How hardship makes children grow up faster -- literally.
- By Alicia P.Q. WittmeyerAlicia P.Q. Wittmeyer is the Europe editor at Foreign Policy. Her work has appeared in the Los Angeles Times, the Washington Post, and Forbes, among other places. She holds a bachelor’s degree from the University of California, Berkeley, and master’s degrees from Peking University and the London School of Economics. The P.Q. stands for Ping-Quon.
In the long-running nature-versus-nurture debate, genes and chromosomes have been seen as ammunition for the nature camp: unchanging templates that determine whether we have red hair or can hit a jump shot. But over the past few years, research has begun chipping away at the idea that biology is an immutable determiner of destiny. Studies have found that environmental factors like diet, smoking, and even bullying can affect our DNA.
One of the latest additions to this research is a study that points to the possibility that a difficult childhood — one marked by poverty, instability, and stress — can effectively "age" the chromosomes of children as young as 9 years old, potentially making them more prone to bad health down the road.
Researchers, including senior author Daniel Notterman of Penn State University, looked at a group of 40 9-year-old African-American boys: half raised in privileged homes and half raised in disadvantaged environments. They found that the boys who grew up in more underprivileged settings had shortened telomeres, the DNA sequences that sit at the ends of chromosomes and protect them from damage. Researchers do not yet fully understand the relationship between shorter telomeres and bad health, but worn-down or frayed telomeres have been associated with aging and degenerative diseases, as well as cancer.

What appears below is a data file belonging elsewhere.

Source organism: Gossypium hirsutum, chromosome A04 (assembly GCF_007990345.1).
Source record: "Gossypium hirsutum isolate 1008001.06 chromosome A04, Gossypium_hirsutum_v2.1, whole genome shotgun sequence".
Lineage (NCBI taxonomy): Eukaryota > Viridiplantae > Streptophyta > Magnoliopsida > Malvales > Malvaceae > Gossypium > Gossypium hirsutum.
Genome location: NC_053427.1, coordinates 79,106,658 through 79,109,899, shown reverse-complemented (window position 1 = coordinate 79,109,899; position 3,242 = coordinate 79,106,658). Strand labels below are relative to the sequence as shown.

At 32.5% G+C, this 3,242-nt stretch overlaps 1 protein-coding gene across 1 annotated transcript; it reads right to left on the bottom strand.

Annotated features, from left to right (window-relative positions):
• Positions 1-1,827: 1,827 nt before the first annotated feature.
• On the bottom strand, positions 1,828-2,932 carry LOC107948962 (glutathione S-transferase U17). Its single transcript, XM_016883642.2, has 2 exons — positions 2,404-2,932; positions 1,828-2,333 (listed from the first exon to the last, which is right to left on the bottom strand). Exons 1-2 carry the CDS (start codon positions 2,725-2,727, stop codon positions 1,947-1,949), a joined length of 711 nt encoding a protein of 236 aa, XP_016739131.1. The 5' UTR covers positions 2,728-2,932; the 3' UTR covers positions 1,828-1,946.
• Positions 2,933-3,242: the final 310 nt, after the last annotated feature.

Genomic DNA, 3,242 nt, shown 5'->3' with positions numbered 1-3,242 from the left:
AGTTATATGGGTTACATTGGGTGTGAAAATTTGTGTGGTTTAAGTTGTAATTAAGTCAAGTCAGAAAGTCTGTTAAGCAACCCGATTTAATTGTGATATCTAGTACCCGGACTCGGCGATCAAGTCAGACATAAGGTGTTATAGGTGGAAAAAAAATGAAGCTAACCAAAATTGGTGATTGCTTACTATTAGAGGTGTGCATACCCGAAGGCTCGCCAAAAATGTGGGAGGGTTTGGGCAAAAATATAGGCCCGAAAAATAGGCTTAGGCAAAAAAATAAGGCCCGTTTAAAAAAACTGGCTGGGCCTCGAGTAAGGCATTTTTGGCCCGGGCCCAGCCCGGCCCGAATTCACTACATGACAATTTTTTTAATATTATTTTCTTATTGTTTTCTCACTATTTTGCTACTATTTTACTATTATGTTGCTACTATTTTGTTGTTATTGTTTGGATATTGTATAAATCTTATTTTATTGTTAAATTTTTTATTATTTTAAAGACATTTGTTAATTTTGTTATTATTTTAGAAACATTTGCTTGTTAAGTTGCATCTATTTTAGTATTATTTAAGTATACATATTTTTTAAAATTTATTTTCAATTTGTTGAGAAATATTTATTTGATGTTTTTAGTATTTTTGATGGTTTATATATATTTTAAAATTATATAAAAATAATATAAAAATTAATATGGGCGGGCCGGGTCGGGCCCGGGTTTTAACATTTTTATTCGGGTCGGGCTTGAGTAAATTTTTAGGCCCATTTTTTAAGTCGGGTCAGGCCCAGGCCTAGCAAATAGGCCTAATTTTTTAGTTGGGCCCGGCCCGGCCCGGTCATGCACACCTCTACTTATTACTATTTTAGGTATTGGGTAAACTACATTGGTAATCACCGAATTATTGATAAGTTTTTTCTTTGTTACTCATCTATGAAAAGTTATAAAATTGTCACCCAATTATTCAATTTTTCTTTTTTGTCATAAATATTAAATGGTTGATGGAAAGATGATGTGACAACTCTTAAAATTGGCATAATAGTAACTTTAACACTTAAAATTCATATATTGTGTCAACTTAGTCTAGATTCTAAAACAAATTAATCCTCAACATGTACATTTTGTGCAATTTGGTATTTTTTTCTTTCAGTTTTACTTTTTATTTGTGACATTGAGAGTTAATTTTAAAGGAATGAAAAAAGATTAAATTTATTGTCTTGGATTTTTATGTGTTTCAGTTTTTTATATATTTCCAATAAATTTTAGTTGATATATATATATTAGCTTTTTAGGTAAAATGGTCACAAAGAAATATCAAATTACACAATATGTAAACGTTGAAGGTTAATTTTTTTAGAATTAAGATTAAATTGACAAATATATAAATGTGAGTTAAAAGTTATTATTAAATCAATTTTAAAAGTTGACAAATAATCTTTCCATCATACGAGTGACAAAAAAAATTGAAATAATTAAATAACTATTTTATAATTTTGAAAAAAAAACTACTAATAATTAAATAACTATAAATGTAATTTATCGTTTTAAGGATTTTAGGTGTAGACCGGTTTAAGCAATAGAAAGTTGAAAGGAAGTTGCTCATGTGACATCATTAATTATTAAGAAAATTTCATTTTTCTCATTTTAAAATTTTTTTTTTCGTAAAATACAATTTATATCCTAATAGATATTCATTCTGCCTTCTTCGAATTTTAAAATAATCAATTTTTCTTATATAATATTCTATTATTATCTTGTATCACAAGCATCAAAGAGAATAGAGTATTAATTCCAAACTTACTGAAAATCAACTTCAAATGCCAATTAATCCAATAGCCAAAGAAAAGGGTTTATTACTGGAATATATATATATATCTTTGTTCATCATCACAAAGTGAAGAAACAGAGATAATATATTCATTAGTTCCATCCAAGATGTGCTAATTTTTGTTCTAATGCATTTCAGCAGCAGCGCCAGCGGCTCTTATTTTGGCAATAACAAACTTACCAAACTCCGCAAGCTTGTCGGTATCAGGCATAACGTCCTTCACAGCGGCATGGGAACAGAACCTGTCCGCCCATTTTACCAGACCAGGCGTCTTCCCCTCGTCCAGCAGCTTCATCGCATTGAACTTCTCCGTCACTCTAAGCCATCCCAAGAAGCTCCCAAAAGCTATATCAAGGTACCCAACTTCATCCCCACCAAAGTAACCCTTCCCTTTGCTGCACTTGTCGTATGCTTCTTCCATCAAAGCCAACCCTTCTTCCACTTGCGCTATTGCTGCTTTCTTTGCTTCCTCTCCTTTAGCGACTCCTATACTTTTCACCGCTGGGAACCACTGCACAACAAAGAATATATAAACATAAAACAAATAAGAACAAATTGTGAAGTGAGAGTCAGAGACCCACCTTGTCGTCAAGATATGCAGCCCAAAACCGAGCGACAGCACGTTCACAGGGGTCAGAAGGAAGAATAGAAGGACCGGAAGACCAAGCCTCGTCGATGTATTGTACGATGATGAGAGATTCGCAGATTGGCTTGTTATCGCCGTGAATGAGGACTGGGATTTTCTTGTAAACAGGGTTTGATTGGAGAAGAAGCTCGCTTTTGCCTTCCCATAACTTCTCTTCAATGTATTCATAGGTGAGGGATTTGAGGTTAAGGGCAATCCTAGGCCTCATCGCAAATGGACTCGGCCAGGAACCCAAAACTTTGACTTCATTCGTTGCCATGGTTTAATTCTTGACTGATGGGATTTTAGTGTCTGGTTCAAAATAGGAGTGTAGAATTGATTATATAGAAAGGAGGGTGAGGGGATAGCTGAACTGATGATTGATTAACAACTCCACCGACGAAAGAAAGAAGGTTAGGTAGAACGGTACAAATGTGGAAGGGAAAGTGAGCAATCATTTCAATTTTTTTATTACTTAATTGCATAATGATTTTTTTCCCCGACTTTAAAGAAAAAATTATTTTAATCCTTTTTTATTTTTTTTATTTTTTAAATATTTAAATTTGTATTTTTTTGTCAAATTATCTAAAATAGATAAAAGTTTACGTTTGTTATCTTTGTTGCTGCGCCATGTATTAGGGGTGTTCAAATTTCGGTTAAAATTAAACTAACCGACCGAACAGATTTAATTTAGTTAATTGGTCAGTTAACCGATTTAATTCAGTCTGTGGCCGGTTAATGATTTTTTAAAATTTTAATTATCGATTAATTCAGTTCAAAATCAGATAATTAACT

The implications of these findings are distressing not only in the context of U.S. inequality, but also in the context of impoverished or war-torn countries. Although a study of 40 American boys does not necessarily indicate that, say, frazzled chromosomes run rampant in countries like Somalia and Afghanistan, Notterman says it raises the possibility: "There are whole populations of people who will have adverse physical and health and well-being outcomes based on the effect of stress upon their physiological functioning." He adds that his research points to the need for early interventions to protect children’s health.
The study, in other words, reinforces what organizations like UNICEF and Save the Children have been arguing for years: Lifting children out of poverty and protecting them from war cannot happen soon enough.